Seibold v. Kinston-Lenoir County Public Library, 264 N.C. 360 (1965)

April 28, 1965 · Supreme Court of North Carolina
264 N.C. 360


(Filed 28 April, 1965.)

Municipal Corporations § 10—

The operation of a public library is a governmental function, and governmental agencies and their officers are protected against liability in tort for alleged negligence in the maintenance of such library. Constitution of North Carolina, Art. IX, § 1.

Appeal by plaintiff from Parker, J., September 1964 Session of LENOIR.

Plaintiff seeks compensation for personal injuries sustained in a fall. To justify her right to compensation, she alleged: Kinston and Lenoir County, acting pursuant to the authority given in Art. 8, c. 160 of the General Statutes, had established and were operating a public library in Kinston. Individual defendants are the officials responsible for the operation of the library. “[EJntrance to and egress from the said public library is obtained by ascending a series of steps which reach from the ground level to a front porch and then traversing the front porch and into the front door of the library.” Plaintiff, a resident of Lenoir County, went to the library to borrow and return books. After she had completed her mission, and when “descending the steps, the heel of her shoe became lodged in a crack in one of the steps.” This caused her to fall.

Defendants demurred because, as they allege, it affirmatively appears that the library is a governmental agency, and individual defendants are public officials performing a governmental duty.

The demurrer was sustained. Plaintiff excepted and appealed.

Turner and Harrison for plaintiff appellant.

White & Ay cock for defendant appellees.

PeR Cueiam.

Our forefathers, drafting our first Constitution, declared the essentials of good government and happiness of mankind are religion, morality and knowledge, § 41, Constitution of 1776; now Art. IX, § 1, of our Constitution, G.S. 4A, p. 114.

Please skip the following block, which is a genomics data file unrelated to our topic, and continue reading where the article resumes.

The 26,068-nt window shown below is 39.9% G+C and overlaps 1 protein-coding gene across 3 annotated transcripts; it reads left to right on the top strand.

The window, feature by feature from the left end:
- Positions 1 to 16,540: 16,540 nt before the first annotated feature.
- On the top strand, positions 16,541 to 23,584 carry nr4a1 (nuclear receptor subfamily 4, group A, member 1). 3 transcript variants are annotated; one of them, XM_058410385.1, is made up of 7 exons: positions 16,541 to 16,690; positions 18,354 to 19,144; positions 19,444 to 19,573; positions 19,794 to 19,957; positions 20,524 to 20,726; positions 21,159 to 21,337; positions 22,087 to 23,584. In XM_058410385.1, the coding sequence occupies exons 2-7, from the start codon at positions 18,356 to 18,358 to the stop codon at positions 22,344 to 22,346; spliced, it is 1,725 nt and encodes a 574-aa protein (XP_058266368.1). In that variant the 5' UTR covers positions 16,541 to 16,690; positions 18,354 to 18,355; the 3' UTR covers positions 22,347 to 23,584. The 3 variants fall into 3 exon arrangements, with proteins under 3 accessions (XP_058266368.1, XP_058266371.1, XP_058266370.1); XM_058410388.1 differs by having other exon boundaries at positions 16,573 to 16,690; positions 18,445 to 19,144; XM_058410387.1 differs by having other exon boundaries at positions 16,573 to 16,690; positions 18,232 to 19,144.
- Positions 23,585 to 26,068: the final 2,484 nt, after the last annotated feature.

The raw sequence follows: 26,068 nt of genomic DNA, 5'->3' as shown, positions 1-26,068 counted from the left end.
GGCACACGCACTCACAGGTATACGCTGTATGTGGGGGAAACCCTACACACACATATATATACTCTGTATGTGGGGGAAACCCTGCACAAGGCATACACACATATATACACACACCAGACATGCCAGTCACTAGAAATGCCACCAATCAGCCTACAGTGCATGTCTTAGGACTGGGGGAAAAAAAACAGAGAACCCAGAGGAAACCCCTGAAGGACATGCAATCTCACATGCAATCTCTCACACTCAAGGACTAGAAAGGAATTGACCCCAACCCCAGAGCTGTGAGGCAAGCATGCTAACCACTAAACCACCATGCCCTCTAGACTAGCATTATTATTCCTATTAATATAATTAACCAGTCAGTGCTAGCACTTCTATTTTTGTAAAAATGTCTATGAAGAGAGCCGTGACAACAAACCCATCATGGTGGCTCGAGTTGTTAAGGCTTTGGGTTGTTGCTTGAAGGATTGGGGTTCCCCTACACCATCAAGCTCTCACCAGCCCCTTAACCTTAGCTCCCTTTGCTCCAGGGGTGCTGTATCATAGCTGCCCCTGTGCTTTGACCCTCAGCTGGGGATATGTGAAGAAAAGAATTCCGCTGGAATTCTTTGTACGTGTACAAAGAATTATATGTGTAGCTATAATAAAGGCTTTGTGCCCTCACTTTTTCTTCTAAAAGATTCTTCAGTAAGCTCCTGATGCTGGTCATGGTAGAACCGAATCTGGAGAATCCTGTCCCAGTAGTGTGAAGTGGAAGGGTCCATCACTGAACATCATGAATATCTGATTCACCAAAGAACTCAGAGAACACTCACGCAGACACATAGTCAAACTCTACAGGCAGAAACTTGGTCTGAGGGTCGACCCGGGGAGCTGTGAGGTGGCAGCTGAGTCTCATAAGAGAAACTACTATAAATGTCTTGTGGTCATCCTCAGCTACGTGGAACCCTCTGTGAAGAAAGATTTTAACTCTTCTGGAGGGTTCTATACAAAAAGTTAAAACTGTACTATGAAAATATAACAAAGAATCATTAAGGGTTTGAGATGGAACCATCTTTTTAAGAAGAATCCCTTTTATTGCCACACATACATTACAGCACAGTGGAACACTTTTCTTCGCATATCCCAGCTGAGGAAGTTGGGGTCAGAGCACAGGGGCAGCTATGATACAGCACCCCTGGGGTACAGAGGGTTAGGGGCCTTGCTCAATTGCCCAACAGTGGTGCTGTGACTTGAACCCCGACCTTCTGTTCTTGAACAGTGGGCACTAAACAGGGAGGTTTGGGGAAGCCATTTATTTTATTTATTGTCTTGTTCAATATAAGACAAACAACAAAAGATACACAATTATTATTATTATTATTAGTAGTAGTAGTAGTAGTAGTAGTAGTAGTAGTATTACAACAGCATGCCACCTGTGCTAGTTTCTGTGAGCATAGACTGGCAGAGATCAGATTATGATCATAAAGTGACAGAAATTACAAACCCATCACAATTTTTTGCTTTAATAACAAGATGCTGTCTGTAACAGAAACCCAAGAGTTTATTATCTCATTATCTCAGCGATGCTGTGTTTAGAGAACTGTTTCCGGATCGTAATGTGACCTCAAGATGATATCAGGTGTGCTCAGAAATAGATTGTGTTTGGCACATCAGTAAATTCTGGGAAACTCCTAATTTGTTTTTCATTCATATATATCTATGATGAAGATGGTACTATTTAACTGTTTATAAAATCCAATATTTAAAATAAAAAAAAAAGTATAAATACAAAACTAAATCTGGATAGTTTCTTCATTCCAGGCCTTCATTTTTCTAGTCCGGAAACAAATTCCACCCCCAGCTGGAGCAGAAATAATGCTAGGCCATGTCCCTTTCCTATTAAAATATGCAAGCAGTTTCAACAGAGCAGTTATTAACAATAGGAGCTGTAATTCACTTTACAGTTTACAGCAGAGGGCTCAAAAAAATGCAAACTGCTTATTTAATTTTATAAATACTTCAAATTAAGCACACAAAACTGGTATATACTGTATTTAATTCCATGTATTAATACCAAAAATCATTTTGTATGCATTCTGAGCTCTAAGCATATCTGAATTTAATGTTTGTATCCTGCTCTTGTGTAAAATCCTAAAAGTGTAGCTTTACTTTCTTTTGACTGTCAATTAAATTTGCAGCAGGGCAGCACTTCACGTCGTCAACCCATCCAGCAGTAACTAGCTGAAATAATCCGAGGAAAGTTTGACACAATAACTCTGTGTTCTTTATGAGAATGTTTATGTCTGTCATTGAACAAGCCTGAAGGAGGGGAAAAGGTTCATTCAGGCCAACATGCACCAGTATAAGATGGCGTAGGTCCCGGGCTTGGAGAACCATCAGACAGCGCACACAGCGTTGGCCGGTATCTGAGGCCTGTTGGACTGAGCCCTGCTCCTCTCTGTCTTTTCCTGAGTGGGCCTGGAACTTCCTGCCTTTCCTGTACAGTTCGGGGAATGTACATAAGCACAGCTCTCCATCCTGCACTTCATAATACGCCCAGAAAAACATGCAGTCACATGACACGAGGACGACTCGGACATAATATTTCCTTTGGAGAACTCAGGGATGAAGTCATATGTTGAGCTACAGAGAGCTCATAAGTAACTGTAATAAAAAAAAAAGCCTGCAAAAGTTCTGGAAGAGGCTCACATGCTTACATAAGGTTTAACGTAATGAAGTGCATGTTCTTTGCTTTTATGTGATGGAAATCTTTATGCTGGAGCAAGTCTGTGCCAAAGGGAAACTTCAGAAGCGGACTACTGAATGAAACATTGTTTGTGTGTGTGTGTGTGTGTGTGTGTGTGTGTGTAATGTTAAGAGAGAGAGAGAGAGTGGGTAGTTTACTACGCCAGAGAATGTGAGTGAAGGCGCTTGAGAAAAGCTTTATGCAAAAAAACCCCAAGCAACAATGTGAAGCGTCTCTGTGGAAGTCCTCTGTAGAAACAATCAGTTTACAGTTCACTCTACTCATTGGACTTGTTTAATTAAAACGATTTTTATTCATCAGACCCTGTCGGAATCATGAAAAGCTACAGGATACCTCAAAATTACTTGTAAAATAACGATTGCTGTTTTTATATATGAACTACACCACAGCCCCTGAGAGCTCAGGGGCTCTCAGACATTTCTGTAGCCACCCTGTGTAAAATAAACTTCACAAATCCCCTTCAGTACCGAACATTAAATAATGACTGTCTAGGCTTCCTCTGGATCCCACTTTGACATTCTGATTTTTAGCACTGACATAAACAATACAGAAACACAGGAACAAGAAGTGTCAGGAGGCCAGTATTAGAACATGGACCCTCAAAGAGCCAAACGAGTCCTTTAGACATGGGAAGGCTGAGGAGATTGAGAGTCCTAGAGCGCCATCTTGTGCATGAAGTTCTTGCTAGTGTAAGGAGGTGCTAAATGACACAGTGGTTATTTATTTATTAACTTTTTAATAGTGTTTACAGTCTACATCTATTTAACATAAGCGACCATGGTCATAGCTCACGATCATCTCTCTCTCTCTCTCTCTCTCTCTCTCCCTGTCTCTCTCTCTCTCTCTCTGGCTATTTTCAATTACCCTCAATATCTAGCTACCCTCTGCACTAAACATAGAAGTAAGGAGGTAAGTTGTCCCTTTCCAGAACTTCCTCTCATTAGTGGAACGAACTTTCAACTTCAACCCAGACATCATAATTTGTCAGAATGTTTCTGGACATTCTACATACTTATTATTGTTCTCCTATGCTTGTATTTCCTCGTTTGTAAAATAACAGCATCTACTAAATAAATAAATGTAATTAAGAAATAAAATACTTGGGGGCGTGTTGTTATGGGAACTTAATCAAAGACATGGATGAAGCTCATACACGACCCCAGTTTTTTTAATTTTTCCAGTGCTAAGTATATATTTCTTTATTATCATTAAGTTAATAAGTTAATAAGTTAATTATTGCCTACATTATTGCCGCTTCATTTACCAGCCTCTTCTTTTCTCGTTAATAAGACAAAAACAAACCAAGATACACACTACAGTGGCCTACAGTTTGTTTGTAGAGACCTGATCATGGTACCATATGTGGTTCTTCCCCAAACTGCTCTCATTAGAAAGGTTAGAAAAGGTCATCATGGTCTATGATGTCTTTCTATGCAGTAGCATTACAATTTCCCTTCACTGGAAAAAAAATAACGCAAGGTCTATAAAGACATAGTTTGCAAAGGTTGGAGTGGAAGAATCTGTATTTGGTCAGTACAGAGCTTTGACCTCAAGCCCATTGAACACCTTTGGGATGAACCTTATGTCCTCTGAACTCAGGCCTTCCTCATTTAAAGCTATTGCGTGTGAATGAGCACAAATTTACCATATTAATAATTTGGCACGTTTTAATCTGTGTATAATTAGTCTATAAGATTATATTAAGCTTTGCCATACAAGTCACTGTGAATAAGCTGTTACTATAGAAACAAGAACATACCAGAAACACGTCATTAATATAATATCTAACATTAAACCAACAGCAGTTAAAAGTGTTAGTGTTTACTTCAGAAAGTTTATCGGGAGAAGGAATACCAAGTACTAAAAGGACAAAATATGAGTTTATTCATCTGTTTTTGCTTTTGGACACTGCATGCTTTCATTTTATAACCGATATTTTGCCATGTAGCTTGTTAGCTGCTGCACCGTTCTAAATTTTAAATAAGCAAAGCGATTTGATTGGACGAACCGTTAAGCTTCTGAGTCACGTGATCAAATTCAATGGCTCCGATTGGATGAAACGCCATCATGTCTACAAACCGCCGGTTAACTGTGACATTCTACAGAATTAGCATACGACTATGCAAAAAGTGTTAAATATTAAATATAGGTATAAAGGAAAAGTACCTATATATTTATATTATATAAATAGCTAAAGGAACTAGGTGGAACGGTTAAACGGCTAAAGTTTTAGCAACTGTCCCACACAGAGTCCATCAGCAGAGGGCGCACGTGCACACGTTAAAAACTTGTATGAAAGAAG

The Constitutional declaration of 1776 was not a new concept to North Carolina. More than a half century prior thereto, the provincial legislature had enacted a statute captioned: “An Act for Appointing a Town in the County of Bath and for Securing the Publick Library belonging to St. Thomas’s Parish in Pamptecough,” c. LII, Laws of 1715, State Records of North Carolina, Vol. XXIII, p. 73.

*361An adequate library is essential for the dissemination of knowledge. Recognizing this fact, the State established a State public library in 1840. The librarian was required to keep the library open for the ac-comodation of the public every day, except on Sundays and the Fourth of July, see c. 92, Revised Code of 1854.

The operation of a public library meets the test of “governmental function,” as stated in repeated decisions rendered by this Court. Clark v. Scheld, 253 N.C. 732, 117 S.E. 2d 838; Jamison v. Charlotte, 239 N.C. 682, 80 S.E. 2d 904; Britt v. Wilmington, 236 N.C. 446, 73 S.E. 2d 289; Green v. Kitchin, 229 N.C. 450, 50 S.E. 2d 545; Millar v. Wilson, 222 N.C. 340, 23 S.E. 2d 42. The Court of Appeals of Kentucky, in Alvey v. Brigham, 150 S.W. 2d 935, held that the operation of a free public library was the performance of a governmental function. The courts of New Jersey reached a similar conclusion in Trustees, Free Public Library v. Civil Service Commission, 83 Atl. 980. The Supreme Court of Illinois reached a different conclusion in Johnston v. City of Chicago, decided in 1913, 101 N.E. 960, Ann. Cas. 1914B 339.

Appellant relies on the Johnston case to support her assertion that the operation of' a public library is a proprietary, rather than a governmental function, when operated by a municipality. We have examined the case carefully. We do not concur in the conclusion there reached. The argument there advanced would apply with equal force to the operation of a fire department, the operation of a fogging machine to eradicate insects, the maintenance of a police force, or the operation of public schools.

Having reached the conclusion that the service rendered was a governmental function, it follows that the governmental agency and its officers are protected against plaintiff's claim of tort liability. Clark v. Scheld, supra; Britt v. Wilmington, supra; Stephenson v. Raleigh, 232 N.C. 42, 59 S.E. 2d 195; Klassette v. Drug Co., 227 N.C. 353, 42 S.E. 2d 411.

The judgment sustaining the demurrer is